The Conservative party is currently in a holding pattern.Â Before David Cameron announces what his renegotiation has achieved, it suits neither side to prejudge the outcome (even though we could probably write down long lists of Conservative MPs who will be Remainders and Leavers with a fair degree of accuracy today).
So both sides politely stress the need to see what can be achieved while using subtle inflections to suggest what they consider the likelihood or otherwise of David Cameron bringing home sufficient bacon.Â In the meantime, every political topic is seen through a prism of EU membership.Â We haven’t yet had an EU referendum angle on the tax credits reforms, but give it time and I’m sure someone will find one.
But this is where the traditionalist right’s loathing of David Cameron matters.Â They don’t like him and they sure as hell don’t trust him.Â They think that he is going to rig the vote against them and they’re determined not to let that happen.Â So far they have sniped at him over the wording of the referendum question, kept pawing at whether and to what extent the government will go into purdah during the referendum campaign and are now calling for him to suspend collective Cabinet responsibility on the subject of the EU referendum.Â They are approaching these subjects in the same way that the Americans approached discussions with the Iranians over the nuclear talks, with the same complete absence of any goodwill.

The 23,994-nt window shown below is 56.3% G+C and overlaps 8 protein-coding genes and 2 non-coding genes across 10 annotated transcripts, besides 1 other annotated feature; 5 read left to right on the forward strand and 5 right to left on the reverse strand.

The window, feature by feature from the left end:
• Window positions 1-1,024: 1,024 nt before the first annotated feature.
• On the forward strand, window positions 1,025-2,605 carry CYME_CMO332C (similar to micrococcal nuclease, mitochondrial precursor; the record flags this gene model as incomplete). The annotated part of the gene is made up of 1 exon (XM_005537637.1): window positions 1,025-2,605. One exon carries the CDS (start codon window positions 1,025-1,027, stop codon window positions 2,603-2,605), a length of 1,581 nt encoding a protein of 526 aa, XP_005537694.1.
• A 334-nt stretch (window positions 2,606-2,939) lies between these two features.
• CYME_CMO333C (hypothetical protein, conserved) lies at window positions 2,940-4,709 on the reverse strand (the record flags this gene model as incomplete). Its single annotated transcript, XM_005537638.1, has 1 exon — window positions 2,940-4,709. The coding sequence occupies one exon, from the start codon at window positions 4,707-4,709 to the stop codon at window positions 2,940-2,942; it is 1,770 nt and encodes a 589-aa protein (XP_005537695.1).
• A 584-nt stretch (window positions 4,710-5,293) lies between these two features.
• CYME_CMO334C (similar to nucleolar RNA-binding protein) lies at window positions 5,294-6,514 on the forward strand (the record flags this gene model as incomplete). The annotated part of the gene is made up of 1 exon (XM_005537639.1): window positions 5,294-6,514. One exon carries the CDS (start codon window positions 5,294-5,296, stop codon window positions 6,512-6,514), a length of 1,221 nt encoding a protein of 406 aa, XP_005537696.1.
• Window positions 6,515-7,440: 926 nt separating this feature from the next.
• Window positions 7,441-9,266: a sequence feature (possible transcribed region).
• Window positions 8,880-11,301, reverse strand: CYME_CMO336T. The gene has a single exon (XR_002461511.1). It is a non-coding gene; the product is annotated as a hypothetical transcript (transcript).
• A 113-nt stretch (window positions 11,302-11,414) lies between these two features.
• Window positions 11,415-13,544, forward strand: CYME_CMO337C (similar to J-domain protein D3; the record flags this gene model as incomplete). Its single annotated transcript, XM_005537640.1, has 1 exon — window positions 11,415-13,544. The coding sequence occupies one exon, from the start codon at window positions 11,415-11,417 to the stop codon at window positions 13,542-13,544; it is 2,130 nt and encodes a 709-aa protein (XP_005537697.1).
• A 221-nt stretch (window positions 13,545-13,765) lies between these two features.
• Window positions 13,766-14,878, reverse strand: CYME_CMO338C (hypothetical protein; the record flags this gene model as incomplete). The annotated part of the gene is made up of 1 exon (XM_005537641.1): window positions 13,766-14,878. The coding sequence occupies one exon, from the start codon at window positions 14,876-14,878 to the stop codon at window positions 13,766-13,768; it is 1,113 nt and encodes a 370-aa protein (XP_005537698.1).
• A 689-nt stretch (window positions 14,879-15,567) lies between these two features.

What will happen once the renegotiation is announced?Â The live-and-breathers will declare that the renegotiation is nowhere near good enough.Â David Cameron will commend it with measured but palpable enthusiasm.Â Then the pillow buriers will need to reach their decisions.
In this respect at least, they will be very representative of the wider British public.Â The public aren’t enthusiastic about the EU and some aspects of it enrage them.Â Equally, they have a general sense that it probably gives benefits to Britain that they don’t fully appreciate.Â Whether national identity or perceived economic interest wins out will be a personal decision for each pillow-burying Conservative MP, depending in considerable part on temperament and the extent of their desire to show loyalty to the party hierarchy.
Such MPs will not wish to see the party split over the question of EU membership and will work hard to avoid such an outcome.Â The challenge that the Conservatives are going to face is to ensure that the live-and-breathers keep their passion on a short leash.Â Words are easier spoken than unspoken and aggressive hostility is likely to be met with the same.Â It is easy to see how bitter civil war could break out with no one really wanting it.
There are undoubtedly more pillow buriers than live-and-breathers, but the live-and-breathers are quite numerous enough to create havoc if they get out of control.Â Will the Conservatives have enough self-discipline to keep their ranks under control?Â I guess there’s a first time for everything.Â The smart money must be factoring in the high likelihood that by the end of the referendum campaign some Conservatives will not be on speaking terms.